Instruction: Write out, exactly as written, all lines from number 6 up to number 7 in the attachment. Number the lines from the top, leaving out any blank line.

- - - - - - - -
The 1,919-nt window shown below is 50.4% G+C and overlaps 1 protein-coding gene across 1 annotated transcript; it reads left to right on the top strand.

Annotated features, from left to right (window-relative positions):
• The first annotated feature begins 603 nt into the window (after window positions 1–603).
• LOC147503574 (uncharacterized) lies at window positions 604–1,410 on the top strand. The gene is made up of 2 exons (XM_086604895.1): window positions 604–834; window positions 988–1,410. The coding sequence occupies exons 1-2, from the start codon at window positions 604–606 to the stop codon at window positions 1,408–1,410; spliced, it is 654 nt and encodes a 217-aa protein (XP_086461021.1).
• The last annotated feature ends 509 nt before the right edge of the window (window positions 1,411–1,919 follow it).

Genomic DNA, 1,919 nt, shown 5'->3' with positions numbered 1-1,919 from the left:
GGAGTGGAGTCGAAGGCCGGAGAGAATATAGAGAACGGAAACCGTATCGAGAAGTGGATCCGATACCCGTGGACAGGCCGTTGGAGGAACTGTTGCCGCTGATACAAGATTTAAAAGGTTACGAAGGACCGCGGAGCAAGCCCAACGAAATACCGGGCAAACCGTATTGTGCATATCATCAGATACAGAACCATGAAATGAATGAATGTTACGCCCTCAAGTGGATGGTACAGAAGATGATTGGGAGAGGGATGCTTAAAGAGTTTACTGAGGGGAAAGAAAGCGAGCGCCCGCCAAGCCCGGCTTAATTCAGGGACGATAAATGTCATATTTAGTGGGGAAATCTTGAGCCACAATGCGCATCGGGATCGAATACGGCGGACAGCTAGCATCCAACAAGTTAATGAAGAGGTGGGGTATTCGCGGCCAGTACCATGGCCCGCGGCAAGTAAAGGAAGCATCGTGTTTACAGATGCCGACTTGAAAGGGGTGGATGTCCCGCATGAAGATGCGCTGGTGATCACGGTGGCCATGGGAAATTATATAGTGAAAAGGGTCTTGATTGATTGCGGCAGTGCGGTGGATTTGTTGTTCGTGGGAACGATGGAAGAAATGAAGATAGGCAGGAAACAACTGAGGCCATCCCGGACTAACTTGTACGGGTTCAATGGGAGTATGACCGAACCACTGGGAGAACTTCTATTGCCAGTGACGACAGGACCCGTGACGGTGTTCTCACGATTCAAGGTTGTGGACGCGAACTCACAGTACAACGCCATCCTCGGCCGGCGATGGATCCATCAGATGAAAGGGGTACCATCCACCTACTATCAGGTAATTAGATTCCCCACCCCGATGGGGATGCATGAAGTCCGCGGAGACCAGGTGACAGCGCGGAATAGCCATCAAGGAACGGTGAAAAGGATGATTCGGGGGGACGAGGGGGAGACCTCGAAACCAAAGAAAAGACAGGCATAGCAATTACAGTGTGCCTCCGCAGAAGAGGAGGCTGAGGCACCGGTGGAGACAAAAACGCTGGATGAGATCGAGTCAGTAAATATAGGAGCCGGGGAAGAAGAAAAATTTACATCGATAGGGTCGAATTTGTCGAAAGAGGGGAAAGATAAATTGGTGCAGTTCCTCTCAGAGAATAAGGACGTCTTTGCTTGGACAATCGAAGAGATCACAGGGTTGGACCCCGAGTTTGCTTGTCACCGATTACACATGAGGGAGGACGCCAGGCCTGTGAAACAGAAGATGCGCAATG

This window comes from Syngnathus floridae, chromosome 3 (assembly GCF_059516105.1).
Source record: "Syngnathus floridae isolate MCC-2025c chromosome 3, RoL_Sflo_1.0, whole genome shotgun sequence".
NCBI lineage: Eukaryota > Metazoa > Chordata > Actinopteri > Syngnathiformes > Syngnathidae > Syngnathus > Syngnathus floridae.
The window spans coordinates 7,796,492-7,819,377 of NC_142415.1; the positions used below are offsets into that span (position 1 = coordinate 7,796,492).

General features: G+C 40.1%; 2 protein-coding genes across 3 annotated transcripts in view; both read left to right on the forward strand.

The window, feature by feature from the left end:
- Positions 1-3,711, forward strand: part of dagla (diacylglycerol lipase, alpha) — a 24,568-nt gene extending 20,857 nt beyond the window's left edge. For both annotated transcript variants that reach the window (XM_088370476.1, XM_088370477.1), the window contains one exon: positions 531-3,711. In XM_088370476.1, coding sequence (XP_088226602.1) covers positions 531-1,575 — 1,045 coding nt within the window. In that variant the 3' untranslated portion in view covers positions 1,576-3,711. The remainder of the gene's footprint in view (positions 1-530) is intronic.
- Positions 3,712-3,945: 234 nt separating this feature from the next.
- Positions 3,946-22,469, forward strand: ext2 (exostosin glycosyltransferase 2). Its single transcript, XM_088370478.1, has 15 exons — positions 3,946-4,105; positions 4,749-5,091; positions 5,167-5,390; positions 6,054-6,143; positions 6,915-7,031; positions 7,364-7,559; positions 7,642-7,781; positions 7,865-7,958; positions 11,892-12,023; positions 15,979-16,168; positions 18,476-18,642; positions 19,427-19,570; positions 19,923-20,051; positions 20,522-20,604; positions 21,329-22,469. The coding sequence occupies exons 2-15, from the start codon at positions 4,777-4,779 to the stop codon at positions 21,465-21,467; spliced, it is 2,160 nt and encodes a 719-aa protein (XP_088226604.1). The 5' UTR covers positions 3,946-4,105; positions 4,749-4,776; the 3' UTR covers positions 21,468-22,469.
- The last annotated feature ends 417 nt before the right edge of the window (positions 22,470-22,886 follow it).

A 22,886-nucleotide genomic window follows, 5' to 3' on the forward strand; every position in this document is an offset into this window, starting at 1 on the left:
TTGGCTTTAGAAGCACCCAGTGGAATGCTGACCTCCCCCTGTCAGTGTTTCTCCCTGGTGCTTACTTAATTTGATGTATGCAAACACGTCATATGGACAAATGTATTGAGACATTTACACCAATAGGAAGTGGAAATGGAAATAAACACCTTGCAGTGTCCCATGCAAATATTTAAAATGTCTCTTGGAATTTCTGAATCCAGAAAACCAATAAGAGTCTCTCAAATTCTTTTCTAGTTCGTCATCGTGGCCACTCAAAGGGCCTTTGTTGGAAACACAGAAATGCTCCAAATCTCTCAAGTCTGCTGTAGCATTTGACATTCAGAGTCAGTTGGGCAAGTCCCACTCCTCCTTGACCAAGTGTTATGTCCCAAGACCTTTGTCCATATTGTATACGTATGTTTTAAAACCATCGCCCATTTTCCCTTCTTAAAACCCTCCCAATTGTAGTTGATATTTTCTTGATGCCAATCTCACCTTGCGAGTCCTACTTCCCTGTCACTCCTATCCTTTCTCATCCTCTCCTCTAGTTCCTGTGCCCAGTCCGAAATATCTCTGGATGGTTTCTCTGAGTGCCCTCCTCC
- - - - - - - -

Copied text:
Genomic DNA, 1,919 nt, shown 5'->3' with positions numbered 1-1,919 from the left:
GGAGTGGAGTCGAAGGCCGGAGAGAATATAGAGAACGGAAACCGTATCGAGAAGTGGATCCGATACCCGTGGACAGGCCGTTGGAGGAACTGTTGCCGCTGATACAAGATTTAAAAGGTTACGAAGGACCGCGGAGCAAGCCCAACGAAATACCGGGCAAACCGTATTGTGCATATCATCAGATACAGAACCATGAAATGAATGAATGTTACGCCCTCAAGTGGATGGTACAGAAGATGATTGGGAGAGGGATGCTTAAAGAGTTTACTGAGGGGAAAGAAAGCGAGCGCCCGCCAAGCCCGGCTTAATTCAGGGACGATAAATGTCATATTTAGTGGGGAAATCTTGAGCCACAATGCGCATCGGGATCGAATACGGCGGACAGCTAGCATCCAACAAGTTAATGAAGAGGTGGGGTATTCGCGGCCAGTACCATGGCCCGCGGCAAGTAAAGGAAGCATCGTGTTTACAGATGCCGACTTGAAAGGGGTGGATGTCCCGCATGAAGATGCGCTGGTGATCACGGTGGCCATGGGAAATTATATAGTGAAAAGGGTCTTGATTGATTGCGGCAGTGCGGTGGATTTGTTGTTCGTGGGAACGATGGAAGAAATGAAGATAGGCAGGAAACAACTGAGGCCATCCCGGACTAACTTGTACGGGTTCAATGGGAGTATGACCGAACCACTGGGAGAACTTCTATTGCCAGTGACGACAGGACCCGTGACGGTGTTCTCACGATTCAAGGTTGTGGACGCGAACTCACAGTACAACGCCATCCTCGGCCGGCGATGGATCCATCAGATGAAAGGGGTACCATCCACCTACTATCAGGTAATTAGATTCCCCACCCCGATGGGGATGCATGAAGTCCGCGGAGACCAGGTGACAGCGCGGAATAGCCATCAAGGAACGGTGAAAAGGATGATTCGGGGGGACGAGGGGGAGACCTCGAAACCAAAGAAAAGACAGGCATAGCAATTACAGTGTGCCTCCGCAGAAGAGGAGGCTGAGGCACCGGTGGAGACAAAAACGCTGGATGAGATCGAGTCAGTAAATATAGGAGCCGGGGAAGAAGAAAAATTTACATCGATAGGGTCGAATTTGTCGAAAGAGGGGAAAGATAAATTGGTGCAGTTCCTCTCAGAGAATAAGGACGTCTTTGCTTGGACAATCGAAGAGATCACAGGGTTGGACCCCGAGTTTGCTTGTCACCGATTACACATGAGGGAGGACGCCAGGCCTGTGAAACAGAAGATGCGCAATG